In this case, Ann is at a disadvantage because she can't maintain that being forced to hire Christine violates a fundamental belief of hers (it's like refusing to hire pork-eaters). If Christine was obnoxious in espousing her viewpoint in a manner that reflected badly on Ann's business, Ann can fire Christine. Ann might, on those same grounds, refuse to hire Christine if there was a well-justified belief that such damage to her business will result (you don't have to wait until your business is destroyed). The (implied) fact on Christine's resume is not sufficient evidence that Christine will cause a problem for Ann's business. Instead, it is a plain instance of religious discrimination, which is prohibited by law.

  • Comments are not for extended discussion; this conversation has been moved to chat.
    – Dale M
    Commented Nov 15, 2019 at 4:23
  • I think (I may be wrong) that muslims have rather strong feelings against muslim pork eaters. They don't care about Christian pork eaters, and they don't care about Jewish pork eaters, who according to their own religion shouldn't eat pork.
    – gnasher729
    Commented Jul 4, 2023 at 19:46

I'm not a lawyer, but this sounds like a clear-cut case of religious discrimination to me.

You say in a follow-up comment, "I think it can't be religious discrimination because the company owner is also a Christian." But no, that's not how the law works. Discrimination on the basis of religion is illegal no matter how close or far apart the people involved are or what they call themselves. Yes, it's illegal for a Christian to discriminate against Buddhists or vice versa, but it's just as illegal for a Protestant to discriminate against Catholics or for a General Association Baptist to discriminate against Southern Baptists. If you tried to defend yourself in court against a charge of religious discrimination by saying "but we agree about many religious doctrines, it's just this one doctrine that we disagree about that is important enough to me that I didn't want to have this person working for my company" ... I can't imagine that a judge would listen to such an argument for a second. Whether your religious disagreement is broad or narrow, over big issues or small issues, doesn't matter. You're not allowed to discriminate against someone solely because you don't approve of their religious beliefs.

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    Key takeaway is discrimination laws deal with whether discrimination took place. It has nothing to do with the sharing of beliefs or quality. A woman can sexually discriminate against other women if she has a belief that women are "inferior" and should not be hired. Her being a woman makes no difference.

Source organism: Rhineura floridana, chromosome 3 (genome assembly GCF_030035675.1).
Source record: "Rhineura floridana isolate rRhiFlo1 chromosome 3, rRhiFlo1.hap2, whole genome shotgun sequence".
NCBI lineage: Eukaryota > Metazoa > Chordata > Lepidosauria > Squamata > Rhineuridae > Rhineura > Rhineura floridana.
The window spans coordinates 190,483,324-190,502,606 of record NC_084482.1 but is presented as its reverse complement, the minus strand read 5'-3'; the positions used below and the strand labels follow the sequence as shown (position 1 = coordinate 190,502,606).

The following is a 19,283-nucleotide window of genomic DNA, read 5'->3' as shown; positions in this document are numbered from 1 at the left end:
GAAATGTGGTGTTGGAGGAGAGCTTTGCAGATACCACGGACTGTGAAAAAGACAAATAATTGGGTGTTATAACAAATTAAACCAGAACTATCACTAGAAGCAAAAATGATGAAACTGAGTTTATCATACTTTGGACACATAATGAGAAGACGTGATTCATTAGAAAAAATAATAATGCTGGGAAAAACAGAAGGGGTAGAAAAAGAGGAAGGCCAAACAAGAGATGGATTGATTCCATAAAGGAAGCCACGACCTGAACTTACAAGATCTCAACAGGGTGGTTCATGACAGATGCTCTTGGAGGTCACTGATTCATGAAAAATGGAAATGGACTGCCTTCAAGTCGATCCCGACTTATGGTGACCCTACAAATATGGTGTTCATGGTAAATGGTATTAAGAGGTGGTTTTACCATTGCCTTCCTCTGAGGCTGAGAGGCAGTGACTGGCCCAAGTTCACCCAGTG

– Nelson
    Commented Nov 15, 2019 at 4:14
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    Exactly, and excellent point. A woman who said, "I refuse to hire a woman because women are flighty and emotional" would be just as guilty of discrimination as a man who said the same thing. Whether she considered herself to be flighty and emotional too, or whether she thought that she was the rare exception, it wouldn't matter.
    – Jay
    Commented Nov 15, 2019 at 14:27

Caveat: I am not a lawyer.

The facts, as stated, do not indicate religious discrimination. There is no indication that Ann either knew or considered Christine's religious beliefs in her decision. But that does not mean Christine does not have a case.

The issue is the details of why Ann refused to hire Christine:

  • Absolutely religious discrimination: "You worked for religious organization X, therefore I assume you hold the tenets of religion X, and therefore I refuse to hire you."
  • Absolutely NOT religious discrimination: "You worked for (religious) organization X, which I do not like, and therefore I refuse to hire you."

Christine would have a case if she could convince the court that Ann did assume Christine is a member of that particular religion and that that is the reason she was not hired. If Christine's lawyer could convince the judge to allow arguments of the form "Obviously Ann assumed Christine was a member of religion X", she could have a strong case.

On the other hand, Ann could have a compelling defense if she claimed: "Religious Organization X has performed public acts Y and Z and I refuse to hire anyone who would have anything to do with such activities. I did not ask and was not told what Christine's personal religious beliefs are, so I did not consider them when making this decision."

Refusing to hire someone because you have issues with their previous employer is entirely legal. It doesn't matter if the employer happens to be a religious organization.

I'm not saying it isn't stupid. Maybe Christine worked for that organization and came to hate their stance, and that's why she is quitting and looking for work with Ann's company.

  • Comments are not for extended discussion; this conversation has been moved to chat.
    – Dale M
    Commented Nov 15, 2019 at 4:23